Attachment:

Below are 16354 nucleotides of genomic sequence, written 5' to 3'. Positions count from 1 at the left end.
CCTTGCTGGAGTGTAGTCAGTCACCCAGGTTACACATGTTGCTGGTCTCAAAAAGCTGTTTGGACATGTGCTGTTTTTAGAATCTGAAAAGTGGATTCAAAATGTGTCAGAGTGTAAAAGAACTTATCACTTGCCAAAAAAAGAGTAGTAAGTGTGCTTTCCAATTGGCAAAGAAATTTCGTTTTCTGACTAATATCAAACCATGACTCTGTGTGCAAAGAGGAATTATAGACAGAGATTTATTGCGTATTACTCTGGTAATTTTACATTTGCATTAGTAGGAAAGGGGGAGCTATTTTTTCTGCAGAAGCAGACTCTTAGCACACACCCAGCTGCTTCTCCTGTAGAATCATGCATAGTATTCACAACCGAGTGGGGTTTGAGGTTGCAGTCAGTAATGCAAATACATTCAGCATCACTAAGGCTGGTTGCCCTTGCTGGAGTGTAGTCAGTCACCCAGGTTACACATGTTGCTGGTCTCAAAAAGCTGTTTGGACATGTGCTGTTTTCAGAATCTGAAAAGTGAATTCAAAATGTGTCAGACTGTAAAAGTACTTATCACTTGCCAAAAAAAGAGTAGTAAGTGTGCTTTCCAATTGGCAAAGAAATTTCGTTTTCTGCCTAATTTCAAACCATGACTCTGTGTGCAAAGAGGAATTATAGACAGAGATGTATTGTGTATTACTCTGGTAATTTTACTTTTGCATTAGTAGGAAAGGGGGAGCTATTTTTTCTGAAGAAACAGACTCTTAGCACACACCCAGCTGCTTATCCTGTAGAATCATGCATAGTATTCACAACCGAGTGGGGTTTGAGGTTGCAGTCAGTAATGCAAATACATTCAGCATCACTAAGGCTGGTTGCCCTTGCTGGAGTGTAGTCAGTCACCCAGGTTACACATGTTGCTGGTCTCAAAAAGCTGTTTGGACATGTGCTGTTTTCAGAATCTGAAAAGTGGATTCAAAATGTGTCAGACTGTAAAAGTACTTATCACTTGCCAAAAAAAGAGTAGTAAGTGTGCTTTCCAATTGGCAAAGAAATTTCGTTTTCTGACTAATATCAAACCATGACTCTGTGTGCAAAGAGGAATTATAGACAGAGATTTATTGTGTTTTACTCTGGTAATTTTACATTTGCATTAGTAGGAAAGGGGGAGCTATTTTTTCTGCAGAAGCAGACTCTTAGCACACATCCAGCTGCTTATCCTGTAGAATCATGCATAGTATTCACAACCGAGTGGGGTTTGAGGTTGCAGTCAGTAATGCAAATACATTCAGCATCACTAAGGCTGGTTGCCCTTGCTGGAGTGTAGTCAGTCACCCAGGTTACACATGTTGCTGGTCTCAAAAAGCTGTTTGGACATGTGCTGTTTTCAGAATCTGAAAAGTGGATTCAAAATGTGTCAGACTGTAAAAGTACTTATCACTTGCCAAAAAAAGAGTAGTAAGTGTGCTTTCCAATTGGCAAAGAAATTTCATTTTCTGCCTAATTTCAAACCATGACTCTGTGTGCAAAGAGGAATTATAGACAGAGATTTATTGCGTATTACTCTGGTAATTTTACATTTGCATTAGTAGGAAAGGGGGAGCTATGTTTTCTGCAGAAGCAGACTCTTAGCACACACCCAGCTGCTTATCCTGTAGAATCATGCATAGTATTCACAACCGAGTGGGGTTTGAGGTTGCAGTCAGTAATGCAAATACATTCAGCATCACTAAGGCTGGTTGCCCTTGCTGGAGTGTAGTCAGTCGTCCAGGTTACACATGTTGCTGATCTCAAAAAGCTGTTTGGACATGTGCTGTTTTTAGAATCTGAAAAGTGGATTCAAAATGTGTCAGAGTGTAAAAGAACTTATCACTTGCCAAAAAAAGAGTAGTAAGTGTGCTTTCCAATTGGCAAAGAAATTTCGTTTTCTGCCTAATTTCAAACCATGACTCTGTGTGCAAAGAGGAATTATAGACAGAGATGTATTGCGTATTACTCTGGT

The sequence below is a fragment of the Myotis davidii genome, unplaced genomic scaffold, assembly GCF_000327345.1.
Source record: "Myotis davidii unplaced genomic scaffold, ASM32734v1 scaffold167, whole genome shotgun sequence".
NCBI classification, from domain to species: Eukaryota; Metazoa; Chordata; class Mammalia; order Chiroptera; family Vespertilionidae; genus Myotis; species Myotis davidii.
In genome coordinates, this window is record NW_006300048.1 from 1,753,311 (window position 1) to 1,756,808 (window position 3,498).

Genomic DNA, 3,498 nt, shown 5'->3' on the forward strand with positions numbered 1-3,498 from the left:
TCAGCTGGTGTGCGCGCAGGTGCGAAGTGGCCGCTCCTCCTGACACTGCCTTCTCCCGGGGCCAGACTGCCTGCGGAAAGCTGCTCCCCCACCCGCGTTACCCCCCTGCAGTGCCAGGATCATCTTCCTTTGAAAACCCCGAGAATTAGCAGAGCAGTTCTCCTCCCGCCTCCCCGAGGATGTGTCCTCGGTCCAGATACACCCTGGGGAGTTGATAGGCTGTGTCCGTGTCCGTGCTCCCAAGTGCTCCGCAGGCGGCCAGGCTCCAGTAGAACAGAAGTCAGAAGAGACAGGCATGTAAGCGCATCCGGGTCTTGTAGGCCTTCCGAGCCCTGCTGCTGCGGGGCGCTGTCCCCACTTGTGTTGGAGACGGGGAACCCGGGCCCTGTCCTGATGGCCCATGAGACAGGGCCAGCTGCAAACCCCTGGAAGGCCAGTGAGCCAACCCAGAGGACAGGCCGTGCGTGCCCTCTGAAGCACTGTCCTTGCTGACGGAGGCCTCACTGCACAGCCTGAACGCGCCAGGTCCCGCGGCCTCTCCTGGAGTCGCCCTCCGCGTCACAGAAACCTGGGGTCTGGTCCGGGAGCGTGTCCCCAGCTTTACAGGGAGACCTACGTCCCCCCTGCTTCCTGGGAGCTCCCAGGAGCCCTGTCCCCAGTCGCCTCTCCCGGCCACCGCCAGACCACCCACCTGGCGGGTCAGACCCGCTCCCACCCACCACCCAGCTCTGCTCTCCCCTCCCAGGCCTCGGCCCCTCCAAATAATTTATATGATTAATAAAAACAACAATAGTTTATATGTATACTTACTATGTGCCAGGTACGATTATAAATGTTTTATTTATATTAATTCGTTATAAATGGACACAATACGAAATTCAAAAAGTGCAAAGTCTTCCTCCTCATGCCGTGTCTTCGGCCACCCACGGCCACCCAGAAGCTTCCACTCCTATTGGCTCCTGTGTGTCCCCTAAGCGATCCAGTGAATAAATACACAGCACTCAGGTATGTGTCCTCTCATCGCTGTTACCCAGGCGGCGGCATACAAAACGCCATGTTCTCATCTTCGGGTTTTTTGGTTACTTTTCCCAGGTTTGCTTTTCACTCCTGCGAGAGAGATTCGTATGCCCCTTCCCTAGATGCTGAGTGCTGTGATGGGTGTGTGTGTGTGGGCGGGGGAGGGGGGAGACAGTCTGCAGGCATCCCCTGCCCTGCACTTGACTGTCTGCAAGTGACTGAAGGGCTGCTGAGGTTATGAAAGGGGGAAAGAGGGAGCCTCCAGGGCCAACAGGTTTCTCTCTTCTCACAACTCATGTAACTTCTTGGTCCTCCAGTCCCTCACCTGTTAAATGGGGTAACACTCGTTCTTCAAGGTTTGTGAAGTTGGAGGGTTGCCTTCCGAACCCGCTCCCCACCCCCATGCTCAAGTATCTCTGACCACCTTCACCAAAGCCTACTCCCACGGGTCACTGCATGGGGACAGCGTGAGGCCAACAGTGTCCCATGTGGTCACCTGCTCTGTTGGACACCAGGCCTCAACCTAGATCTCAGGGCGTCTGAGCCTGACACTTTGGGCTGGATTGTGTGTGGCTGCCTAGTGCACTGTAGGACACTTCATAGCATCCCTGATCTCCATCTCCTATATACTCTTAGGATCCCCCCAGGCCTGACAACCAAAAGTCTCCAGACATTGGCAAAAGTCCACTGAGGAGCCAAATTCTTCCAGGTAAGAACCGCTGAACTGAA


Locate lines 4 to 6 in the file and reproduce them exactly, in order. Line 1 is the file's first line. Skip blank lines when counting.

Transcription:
Source record: "Myotis davidii unplaced genomic scaffold, ASM32734v1 scaffold167, whole genome shotgun sequence".
NCBI classification, from domain to species: Eukaryota; Metazoa; Chordata; class Mammalia; order Chiroptera; family Vespertilionidae; genus Myotis; species Myotis davidii.
In genome coordinates, this window is record NW_006300048.1 from 1,753,311 (window position 1) to 1,756,808 (window position 3,498).